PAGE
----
For the first time in History, women may soon be required to register for the military draft or selective service. The bill was strongly opposed by some Republican senators, but the $602 billion defense bill was passed with overwhelming support Tuesday with a vote of 85-13.
The Selective Service system is used to maintain contact information for young males, American citizens and immigrants, between the ages of 18 to 25, to furnish the Department of Defense enough manpower should a national emergency arise. Now women will be required to do the same. The current draft system began in 1948 but proved greatly unpopular during the Vietnam War.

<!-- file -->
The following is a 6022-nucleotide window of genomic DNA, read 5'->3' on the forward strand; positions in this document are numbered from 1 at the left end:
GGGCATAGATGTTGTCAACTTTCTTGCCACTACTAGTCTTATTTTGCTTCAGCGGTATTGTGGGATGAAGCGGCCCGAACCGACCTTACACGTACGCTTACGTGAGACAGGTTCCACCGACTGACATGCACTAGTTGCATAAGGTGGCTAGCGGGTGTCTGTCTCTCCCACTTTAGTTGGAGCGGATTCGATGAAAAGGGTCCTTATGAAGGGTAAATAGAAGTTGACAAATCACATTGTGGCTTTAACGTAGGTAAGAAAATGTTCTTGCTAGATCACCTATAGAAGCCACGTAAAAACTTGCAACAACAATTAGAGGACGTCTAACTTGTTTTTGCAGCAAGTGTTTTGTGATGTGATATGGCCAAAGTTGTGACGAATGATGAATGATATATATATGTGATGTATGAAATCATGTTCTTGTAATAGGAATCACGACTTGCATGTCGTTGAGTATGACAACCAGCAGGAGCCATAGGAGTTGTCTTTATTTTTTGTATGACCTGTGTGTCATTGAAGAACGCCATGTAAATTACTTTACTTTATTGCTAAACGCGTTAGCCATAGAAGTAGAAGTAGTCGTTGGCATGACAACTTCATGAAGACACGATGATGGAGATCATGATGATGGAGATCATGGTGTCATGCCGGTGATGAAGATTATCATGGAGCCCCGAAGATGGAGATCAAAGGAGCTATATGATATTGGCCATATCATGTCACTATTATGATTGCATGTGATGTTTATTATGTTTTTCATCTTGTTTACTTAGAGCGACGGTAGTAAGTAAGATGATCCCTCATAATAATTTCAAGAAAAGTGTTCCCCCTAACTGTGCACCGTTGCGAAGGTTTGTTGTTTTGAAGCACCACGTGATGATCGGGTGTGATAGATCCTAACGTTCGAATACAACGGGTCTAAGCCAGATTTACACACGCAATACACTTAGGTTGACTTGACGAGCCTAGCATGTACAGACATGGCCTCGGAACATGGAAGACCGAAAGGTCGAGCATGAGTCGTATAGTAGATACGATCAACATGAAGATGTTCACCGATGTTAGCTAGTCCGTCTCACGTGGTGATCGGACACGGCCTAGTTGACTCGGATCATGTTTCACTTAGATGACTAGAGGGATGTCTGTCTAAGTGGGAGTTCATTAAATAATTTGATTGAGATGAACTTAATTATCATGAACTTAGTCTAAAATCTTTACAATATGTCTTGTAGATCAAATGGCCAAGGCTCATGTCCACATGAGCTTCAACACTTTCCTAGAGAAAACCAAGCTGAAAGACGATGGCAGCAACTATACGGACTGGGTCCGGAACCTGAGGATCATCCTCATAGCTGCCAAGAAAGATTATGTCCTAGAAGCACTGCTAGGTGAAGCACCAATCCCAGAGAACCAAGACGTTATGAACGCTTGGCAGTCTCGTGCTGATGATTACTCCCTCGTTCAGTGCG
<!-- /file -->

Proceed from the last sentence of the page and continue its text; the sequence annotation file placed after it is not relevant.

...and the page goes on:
Senator Ted Cruz, R-Texas, is passionately against such a measure while Senator John McCain, R-Arizona, feels that it is fair now that all military roles have been opened to women. This should come as no surprise due to Defense Secretary Ash Carter’s announcement this past December that the Department of Defense would lift all gender-based bans and open all military occupations, to include combat jobs, to women.
The National Defense Authorization Act still has to pass a process through the House and the White House has threatened to veto it due to other provisions included in the bill. However, at this time, due to the number of Senators who support the bill, a veto could be overridden.